According to eyes on the solar system, Dimorphos is tidally locked to Didymos.

If DART impact direction is perfectly aligned with Dimorphos center of mass, all of the momentum transfers into orbital period shortening, and none of it into disturbing Dimorphos' rotation rate.

As SE - stop firing the good guys correctly pointed out, even if rotation is not changed by impact at first, orbital period is, and it will change rotation rate ultimately.

Was DART planned to hit dead center the most accurately so that most energy slows Dimorphos without changing at first its rotation rate? Or was a ratio of impact energy dedicated to create a bigger rotational perturbation, by purposefully missing the center of mass' bullseye?

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    $\begingroup$ Will point to the Planetary Science Journal special issue on "The DART and Hera Missions and the Didymos System Pre-arrival" where there are several papers (all open access) on the dynamics and the overview paper (Rivkin et al 2021) $\endgroup$ Sep 29 at 14:00
  • $\begingroup$ I will try and find the resource, but I recall there being a moderate declination angle (~30°) between DART's arrival and Didymos' orbital plane, so some energy is lost to changing its plane $\endgroup$ Sep 29 at 23:34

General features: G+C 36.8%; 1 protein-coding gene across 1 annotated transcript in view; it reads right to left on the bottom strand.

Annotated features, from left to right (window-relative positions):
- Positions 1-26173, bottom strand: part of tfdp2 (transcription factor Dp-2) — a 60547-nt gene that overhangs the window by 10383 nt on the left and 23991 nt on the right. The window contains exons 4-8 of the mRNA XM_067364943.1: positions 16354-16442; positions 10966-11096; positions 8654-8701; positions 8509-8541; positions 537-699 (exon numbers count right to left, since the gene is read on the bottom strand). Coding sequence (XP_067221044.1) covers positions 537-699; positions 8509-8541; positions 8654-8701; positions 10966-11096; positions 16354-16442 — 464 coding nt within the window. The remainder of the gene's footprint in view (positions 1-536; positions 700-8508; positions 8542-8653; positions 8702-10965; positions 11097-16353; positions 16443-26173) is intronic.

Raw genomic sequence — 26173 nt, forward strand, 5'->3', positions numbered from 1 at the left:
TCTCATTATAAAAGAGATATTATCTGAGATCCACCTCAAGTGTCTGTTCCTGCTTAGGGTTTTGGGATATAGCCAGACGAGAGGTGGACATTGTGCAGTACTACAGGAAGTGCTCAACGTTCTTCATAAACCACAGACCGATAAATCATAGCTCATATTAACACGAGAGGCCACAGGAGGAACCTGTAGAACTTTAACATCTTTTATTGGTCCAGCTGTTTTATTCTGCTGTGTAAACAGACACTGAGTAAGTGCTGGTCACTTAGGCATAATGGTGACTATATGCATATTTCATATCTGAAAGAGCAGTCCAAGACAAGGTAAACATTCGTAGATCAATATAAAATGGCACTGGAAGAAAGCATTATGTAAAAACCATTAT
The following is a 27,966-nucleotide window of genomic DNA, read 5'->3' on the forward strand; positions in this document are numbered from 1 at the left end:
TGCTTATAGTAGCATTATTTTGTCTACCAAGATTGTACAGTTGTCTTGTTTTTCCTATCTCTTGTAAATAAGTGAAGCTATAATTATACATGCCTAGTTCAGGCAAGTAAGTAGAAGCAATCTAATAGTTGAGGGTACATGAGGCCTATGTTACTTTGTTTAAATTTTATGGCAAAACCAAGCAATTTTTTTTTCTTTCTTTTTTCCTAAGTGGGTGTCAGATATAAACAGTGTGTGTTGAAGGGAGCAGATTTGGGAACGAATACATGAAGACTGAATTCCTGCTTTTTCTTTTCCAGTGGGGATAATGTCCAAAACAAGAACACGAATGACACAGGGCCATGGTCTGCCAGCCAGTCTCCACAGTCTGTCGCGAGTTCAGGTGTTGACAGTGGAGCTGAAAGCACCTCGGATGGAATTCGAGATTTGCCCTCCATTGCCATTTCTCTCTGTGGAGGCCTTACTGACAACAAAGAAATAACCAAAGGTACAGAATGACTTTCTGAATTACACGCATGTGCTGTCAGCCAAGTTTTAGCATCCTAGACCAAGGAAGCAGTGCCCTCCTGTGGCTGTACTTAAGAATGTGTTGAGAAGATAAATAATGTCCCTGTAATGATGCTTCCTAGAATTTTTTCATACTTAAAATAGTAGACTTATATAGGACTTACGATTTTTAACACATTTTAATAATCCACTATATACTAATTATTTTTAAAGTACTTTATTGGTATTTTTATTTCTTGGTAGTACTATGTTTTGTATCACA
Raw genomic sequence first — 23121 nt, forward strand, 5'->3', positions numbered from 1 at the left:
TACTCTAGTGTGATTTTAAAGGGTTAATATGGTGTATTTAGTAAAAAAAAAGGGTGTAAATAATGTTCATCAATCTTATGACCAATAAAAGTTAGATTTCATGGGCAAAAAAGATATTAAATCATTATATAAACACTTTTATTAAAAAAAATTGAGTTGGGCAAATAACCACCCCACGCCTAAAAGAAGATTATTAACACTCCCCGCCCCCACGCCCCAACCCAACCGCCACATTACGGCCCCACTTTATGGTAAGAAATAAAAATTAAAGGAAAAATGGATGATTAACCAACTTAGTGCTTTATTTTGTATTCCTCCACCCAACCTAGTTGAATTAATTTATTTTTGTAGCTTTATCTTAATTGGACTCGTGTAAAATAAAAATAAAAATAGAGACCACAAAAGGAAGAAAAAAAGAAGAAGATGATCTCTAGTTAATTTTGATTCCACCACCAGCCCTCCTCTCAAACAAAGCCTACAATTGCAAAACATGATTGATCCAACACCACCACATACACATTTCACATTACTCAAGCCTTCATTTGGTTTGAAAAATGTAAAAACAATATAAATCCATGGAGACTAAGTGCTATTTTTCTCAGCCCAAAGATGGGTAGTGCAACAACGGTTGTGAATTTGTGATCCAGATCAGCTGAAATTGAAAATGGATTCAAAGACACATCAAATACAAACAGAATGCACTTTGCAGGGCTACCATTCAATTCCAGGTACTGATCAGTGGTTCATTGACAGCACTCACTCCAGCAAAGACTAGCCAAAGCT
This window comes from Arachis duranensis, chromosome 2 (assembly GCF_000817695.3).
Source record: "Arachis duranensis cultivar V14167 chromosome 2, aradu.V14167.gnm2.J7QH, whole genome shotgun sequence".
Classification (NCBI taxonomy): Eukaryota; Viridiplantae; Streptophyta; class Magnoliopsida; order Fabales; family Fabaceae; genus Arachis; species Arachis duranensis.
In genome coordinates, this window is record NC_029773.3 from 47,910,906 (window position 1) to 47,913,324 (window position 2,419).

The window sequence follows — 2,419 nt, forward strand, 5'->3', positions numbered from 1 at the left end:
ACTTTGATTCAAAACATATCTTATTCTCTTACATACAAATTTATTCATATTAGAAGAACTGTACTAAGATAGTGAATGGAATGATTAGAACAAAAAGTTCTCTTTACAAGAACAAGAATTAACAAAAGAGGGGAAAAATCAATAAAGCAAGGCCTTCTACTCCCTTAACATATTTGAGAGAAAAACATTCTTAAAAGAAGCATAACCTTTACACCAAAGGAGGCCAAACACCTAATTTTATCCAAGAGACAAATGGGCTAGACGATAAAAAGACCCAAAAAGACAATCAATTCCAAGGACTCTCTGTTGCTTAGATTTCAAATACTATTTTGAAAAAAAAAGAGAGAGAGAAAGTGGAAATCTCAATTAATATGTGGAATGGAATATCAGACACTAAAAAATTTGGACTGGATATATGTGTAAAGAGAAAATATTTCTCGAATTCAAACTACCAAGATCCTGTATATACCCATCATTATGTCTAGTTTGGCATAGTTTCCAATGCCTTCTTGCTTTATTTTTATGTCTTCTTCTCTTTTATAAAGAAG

• $\begingroup$ This was a technology demonstration mission. No organization ever had hit an asteroid with a spacecraft at a somewhat high velocity before. It's not surprising that a demo mission such as this aimed for dead center. $\endgroup$ Oct 3 at 6:35
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    $\begingroup$ One would think they aimed for center simply because that maximizes the probability of hitting the thing. Nobody knows with any real certainty how these sorts of objects react to being hit (that's the point of the mission!), I would assume they just wanted to hit the thing and collect the resulting data. Then, on future missions, you can start testing theories like "hitting it here with x velocity and y angle will result in z changes to orbit trajectory". $\endgroup$
    – eps
    Oct 5 at 23:03


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